From the time he was a boy, Travis Ward was a seeker, on a quest to find his place in the world of music. He tried the piano, trumpet, bass, tuba, and drums. He sang in the choir, played in the jazz band, and trudged along in the marching band. But it wasn’t until he was a sophomore at N.C. State that he stumbled upon the instrument which fit him perfectly.

“None of those instruments really sparked my interest as much as the turntables did and what I can do with them, altering other people’s music,” says the 32-year-old Ward, better known as DJ Kurfu. “I was doing it as a hobby, but it pretty much turned into a career right off the bat, right when I started playing. I got invited to open up for the hip-hop legend Bobbito Garcia [a.k.a. DJ Cucumber Slice]. He’s got a long-running hip-hop radio show in NYC.”

Kurfu has since established himself as one of Charleston’s premier turntablists, and his reputation reaches far beyond the Holy City. He typically plays around 150 shows a year, from clubs and house parties to gigs all over the world.

“Every different situation will call for a different style of music,” he says. “A lot of preparation goes into specific events, just kinda tailoring the sound for that certain event.”

Kurfu’s signature sound is eclectic, drawing from classic soul, reggae, hip-hop, world music, and more. Some of the stuff he’s been spinning lately includes Shuggie Otis, Yarborough and Peoples, Quantic, Slick Rick, and Antibalis Afrobeat Orchestra. One thing you probably won’t hear him playing? Anything Top-40.

“[People] want to hear what’s on the radio,” Kurfu says. “I don’t want to play it. I’m definitely trying to keep things fresh and palatable for the mass audience.”

His biggest goal, and sometimes frustration, is “getting people to open up to different kinds of music than what they’re used to.”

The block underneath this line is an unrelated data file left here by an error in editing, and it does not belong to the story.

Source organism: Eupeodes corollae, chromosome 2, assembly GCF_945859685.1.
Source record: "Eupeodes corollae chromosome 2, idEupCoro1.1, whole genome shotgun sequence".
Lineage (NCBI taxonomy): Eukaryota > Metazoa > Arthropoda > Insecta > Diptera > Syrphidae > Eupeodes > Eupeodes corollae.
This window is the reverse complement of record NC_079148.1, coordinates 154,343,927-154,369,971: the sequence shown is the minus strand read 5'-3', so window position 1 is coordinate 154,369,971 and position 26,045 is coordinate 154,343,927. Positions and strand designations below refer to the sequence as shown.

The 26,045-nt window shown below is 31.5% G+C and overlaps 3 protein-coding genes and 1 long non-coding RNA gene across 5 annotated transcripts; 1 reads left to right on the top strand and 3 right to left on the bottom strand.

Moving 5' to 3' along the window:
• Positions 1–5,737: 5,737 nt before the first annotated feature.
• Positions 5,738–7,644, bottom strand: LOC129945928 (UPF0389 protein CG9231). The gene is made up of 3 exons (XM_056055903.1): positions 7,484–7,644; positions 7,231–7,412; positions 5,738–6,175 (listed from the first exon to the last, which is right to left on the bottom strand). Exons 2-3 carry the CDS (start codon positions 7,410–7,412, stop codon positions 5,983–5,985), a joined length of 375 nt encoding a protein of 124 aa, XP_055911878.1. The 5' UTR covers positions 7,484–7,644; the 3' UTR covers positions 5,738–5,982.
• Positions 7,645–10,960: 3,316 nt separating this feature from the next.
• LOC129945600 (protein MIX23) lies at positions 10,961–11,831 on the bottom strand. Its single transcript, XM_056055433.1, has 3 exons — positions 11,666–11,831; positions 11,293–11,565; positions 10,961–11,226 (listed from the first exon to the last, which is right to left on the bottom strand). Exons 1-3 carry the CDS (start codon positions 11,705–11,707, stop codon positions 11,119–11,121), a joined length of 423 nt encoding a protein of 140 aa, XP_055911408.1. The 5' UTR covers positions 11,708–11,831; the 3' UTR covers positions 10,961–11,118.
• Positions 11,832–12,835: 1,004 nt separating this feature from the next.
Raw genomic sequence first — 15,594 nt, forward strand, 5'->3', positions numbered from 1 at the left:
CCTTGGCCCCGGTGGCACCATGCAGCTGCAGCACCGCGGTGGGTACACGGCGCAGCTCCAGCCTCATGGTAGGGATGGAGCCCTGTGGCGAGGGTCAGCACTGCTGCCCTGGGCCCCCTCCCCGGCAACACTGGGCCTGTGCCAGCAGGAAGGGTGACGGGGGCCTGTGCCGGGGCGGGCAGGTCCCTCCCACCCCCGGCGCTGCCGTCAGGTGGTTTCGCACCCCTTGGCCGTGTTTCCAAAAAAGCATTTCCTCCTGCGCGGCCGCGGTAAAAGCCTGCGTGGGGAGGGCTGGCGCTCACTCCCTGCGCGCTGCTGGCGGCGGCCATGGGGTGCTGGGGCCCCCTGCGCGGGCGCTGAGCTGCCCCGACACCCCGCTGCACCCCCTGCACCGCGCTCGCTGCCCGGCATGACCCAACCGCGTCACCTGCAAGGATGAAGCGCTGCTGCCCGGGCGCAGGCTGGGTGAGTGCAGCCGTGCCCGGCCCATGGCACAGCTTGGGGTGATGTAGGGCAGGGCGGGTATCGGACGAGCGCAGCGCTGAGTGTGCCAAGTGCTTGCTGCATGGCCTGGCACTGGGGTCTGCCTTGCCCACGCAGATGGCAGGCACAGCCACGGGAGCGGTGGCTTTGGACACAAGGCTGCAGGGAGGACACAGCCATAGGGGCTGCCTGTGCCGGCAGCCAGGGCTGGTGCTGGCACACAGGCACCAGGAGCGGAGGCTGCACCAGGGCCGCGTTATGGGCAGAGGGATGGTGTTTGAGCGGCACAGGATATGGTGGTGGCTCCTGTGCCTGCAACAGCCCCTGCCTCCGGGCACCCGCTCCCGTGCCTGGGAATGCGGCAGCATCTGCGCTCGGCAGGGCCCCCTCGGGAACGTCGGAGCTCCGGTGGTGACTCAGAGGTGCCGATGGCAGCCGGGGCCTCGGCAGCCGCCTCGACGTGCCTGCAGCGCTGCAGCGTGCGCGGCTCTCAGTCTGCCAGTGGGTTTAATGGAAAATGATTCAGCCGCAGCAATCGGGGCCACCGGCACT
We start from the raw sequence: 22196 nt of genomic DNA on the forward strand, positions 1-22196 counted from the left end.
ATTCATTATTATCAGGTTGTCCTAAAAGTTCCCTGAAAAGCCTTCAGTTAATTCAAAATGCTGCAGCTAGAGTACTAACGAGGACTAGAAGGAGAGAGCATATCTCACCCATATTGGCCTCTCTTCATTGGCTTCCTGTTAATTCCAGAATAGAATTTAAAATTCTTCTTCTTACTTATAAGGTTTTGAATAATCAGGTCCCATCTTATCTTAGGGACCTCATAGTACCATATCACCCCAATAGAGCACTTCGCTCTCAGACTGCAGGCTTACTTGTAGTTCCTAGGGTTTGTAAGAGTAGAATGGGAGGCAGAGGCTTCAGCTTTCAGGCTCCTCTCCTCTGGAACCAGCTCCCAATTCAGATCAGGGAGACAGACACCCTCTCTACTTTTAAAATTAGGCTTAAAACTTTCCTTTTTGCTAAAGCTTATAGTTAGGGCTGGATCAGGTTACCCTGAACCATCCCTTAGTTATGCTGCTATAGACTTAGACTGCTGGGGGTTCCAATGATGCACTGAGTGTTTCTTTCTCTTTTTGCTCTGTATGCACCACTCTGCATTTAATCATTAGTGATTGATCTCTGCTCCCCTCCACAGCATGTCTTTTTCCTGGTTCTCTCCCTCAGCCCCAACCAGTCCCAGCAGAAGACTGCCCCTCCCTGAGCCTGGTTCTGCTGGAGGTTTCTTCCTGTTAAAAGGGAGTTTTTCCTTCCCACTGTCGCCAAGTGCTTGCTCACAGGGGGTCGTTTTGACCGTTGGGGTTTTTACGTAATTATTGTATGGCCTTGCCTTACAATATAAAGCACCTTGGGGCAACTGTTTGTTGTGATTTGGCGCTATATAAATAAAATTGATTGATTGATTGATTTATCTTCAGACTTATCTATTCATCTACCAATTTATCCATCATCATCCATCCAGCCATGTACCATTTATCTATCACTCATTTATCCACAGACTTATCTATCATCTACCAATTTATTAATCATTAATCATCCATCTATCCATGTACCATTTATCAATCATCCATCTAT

When he’s not spinning alone, he’s working on side projects with other artists. He teams up with DJ Fred Krugrrr for the Unfadeable Fader Operators (UFO). He’s also the touring DJ and sound engineer for Laura Reed and Deep Pocket, and he’s currently working on remixing their album Soul:Music, set to drop in October. He’s also DJ, producer, and sound engineer for local electronic combo The Key of Q, with an album set for release in Spring 2009.

Over the years he’s performed with big names like Common, The Wailers, and Dubconcious. Though he’s often out of town, Charleston is his home turf, and he favors spinning at places like the Pour House and the Kickin’ Chicken downtown.

“I think it’s a really good scene. It’s really taken off in the last two or three years,” Kurfu says. “I’ve been in Charleston for 12 years, so I’ve seen a lot of people come and a lot of people go and definitely a lot of changes. In 2003, right around when they imposed the 2 a.m. curfew, that kind of did it for a lot of DJs around here because there was a really tight-knit electronic scene, and a lot of that goes on after 2 a.m. We’ve started to see a rebound and a lot more interest in DJs, and a lot more DJs in town. A lot of venues have warmed up to the fact that DJs can really be an asset to your club.”

While it’s easy to think that someone whose job is to spin records two or three nights a week would be living a pretty relaxed life, for Kurfu at least, it’s quite the opposite. He keeps busy with his live webcam company Charleston Crystal Ball from week to week.

“I’m always doing stuff,” Kurfu laughs. “If it’s not working on an album or a song in the studio or rehearsing with a band or making adjustments, there’s a problem with a webcam somewhere. There’s not a lot of time, but I like that. I like to be busy.

“I feel very blessed to be able to live and breathe music day in and day out,” he adds. “I think it’s probably the most addictive drug on the planet.” —Erica Jackson